Feds Investigating Next Round Of Sites Accused Of Facilitating Sex Trafficking

from the whac-a-mole dept

The Wall Street Journal has a report about how both the Department of Homeland Security and the Justice Department are investigating three "massage and escort" sites accused of taking up where Backpage left off (that link is likely paywalled, but here's a Gizmodo summary of the same article). The article is interesting in that it explores how these three sites -- Rubmaps, Eros, and EroticMonkey -- are believed to be connected with one guy, David Azzato, who "was convicted in France in 2011 of profiting from prostitution through a European network of escort-ad sites." Azzato denies having anything to do with the sites, though the article highlights some evidence that at least suggests otherwise.

Either way, a few things struck me about the article. The first is the general futility of shutting down one or another such sites, because people move elsewhere:

“All three of those websites benefited substantially from the seizure of Backpage,” said Rob Spectre, ChildSafe.ai’s founder and chief executive.

In the article, it becomes quite clear that whoever is behind these sites -- whether it's Azzato or someone else entirely -- has zero interest in working with the US government to prevent trafficking. Contrast that with the recent reports that Backpage seemed to bend over backwards to work with the feds to prevent sex trafficking on the site. It raises a big question about what the actual goal is here.

Of course, part of the issue is the same one that comes up over and over again in these discussions: consensual sex work is not the same thing as sex trafficking. It's absolutely true that there can be overlap, but so much of this fight seems to break down along those lines. That was the point at which various reports suggest that Backpage's execs tried to draw the line. They were happy to help the feds stop actual traffickers -- but when some in the DOJ wanted to use Backpage to go after everyday consensual sex work, the execs said no.

And note that the Wall Street Journal piece seems to freely shift back and forth between prostitution and sex trafficking as if they're identical. That makes it difficult to have a serious conversation about the goals and tactics being used here. Generally speaking, people seem to use the language of sex trafficking to push for the attacks on these sites, but when it comes down to details, they're really just focused on prostitution.

A separate issue in the article is that it hints that the feds might go after American companies who provide services to the three sites in question (all of whom are based outside of the US):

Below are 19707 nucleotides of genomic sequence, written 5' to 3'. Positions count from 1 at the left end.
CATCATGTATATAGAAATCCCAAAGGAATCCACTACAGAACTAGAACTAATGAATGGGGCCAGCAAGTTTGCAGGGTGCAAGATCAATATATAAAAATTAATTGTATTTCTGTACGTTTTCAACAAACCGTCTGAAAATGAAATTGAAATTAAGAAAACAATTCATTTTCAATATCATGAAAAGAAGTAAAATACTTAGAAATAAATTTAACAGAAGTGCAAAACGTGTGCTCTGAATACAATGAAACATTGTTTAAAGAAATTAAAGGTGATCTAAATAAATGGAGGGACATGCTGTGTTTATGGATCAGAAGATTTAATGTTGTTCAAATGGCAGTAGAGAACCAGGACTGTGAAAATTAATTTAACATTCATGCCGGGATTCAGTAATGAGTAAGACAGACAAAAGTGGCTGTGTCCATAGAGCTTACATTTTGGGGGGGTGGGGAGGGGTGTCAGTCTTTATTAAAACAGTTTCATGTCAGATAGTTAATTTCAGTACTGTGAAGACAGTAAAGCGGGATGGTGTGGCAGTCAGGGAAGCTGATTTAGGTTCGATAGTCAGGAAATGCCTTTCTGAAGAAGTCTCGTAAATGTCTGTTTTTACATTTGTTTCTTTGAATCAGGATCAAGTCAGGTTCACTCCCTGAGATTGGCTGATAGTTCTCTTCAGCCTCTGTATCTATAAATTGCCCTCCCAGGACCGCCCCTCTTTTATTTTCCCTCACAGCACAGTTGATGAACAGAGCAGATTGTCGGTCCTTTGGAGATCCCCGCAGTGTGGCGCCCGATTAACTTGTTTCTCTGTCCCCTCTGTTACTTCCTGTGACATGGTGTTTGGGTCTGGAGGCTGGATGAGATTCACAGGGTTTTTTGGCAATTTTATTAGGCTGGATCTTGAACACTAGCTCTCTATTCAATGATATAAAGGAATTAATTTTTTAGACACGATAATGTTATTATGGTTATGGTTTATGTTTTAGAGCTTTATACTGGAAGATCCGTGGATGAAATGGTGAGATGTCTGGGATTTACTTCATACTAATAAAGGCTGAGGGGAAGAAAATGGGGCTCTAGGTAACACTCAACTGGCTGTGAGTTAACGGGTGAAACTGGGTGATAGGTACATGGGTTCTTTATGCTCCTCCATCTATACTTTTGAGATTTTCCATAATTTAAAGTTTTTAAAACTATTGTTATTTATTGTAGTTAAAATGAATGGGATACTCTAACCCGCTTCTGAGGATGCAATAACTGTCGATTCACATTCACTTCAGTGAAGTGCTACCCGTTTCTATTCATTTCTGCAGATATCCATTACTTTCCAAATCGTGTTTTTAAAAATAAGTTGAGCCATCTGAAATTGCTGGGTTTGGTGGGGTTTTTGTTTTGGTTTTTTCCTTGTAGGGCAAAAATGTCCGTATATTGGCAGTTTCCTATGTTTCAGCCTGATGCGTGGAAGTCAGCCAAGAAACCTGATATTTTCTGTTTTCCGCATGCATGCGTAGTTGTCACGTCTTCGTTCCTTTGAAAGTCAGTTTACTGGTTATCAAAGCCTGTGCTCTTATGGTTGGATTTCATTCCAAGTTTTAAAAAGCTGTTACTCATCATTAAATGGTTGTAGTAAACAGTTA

It is true that website domains registered abroad may be outside the jurisdiction of U.S. law enforcement. But officials can request information from their U.S.-based technology providers and can seize those accounts through a court order, which could interrupt the websites’ operations. U.S. officials can also seek to prosecute individuals who own or run sites they allege are breaking U.S. laws.

Rubmaps, EroticMonkey and Eros all use San Francisco-based Cloudflare Inc., a web infrastructure and security company, according to domain records. Cloudflare didn’t respond to requests for comment.

Again, this seems like a pretty messed up way of going about all of this. Cloudflare is just providing some basic infrastructure and security services. If the feds think it makes sense to go after that company because some of its customers had illegal activities occurring on their websites, that opens up a whole bunch of serious questions about how deep the liability levels are supposed to go.

Hide this

Thank you for reading this Techdirt post. With so many things competing for everyone’s attention these days, we really appreciate you giving us your time. We work hard every day to put quality content out there for our community.

Techdirt is one of the few remaining truly independent media outlets. We do not have a giant corporation behind us, and we rely heavily on our community to support us, in an age when advertisers are increasingly uninterested in sponsoring small, independent sites — especially a site like ours that is unwilling to pull punches in its reporting and analysis.

While other websites have resorted to paywalls, registration requirements, and increasingly annoying/intrusive advertising, we have always kept Techdirt open and available to anyone. But in order to continue doing so, we need your support. We offer a variety of ways for our readers to support us, from direct donations to special subscriptions and cool merchandise — and every little bit helps. Thank you.

–The Techdirt Team

Filed Under: david azzato, dhs, doj, escorts, fosta, prostitution, sex trafficking
Companies: cloudflare

Reader Comments

Subscribe: RSS

View by: Time | Thread

  1. identicon
    Michael, 19 Sep 2019 @ 10:30am


    "they never protected anyone at all!"

    That was never what they were trying to do.

Add Your Comment

Have a Techdirt Account? Sign in now. Want one? Register here

Subscribe to the Techdirt Daily newsletter

Comment Options:

  • Use markdown. Use plain text.
  • Remember name/email/url (set a cookie)

Follow Techdirt
Special Affiliate Offer

Report this ad  |  Hide Techdirt ads
Essential Reading
Techdirt Deals
Report this ad  |  Hide Techdirt ads
Techdirt Insider Chat
Report this ad  |  Hide Techdirt ads
Recent Stories
Report this ad  |  Hide Techdirt ads

This site, like most other sites on the web, uses cookies. For more information, see our privacy policy. Got it

Email This

This feature is only available to registered users. Register or sign in to use it.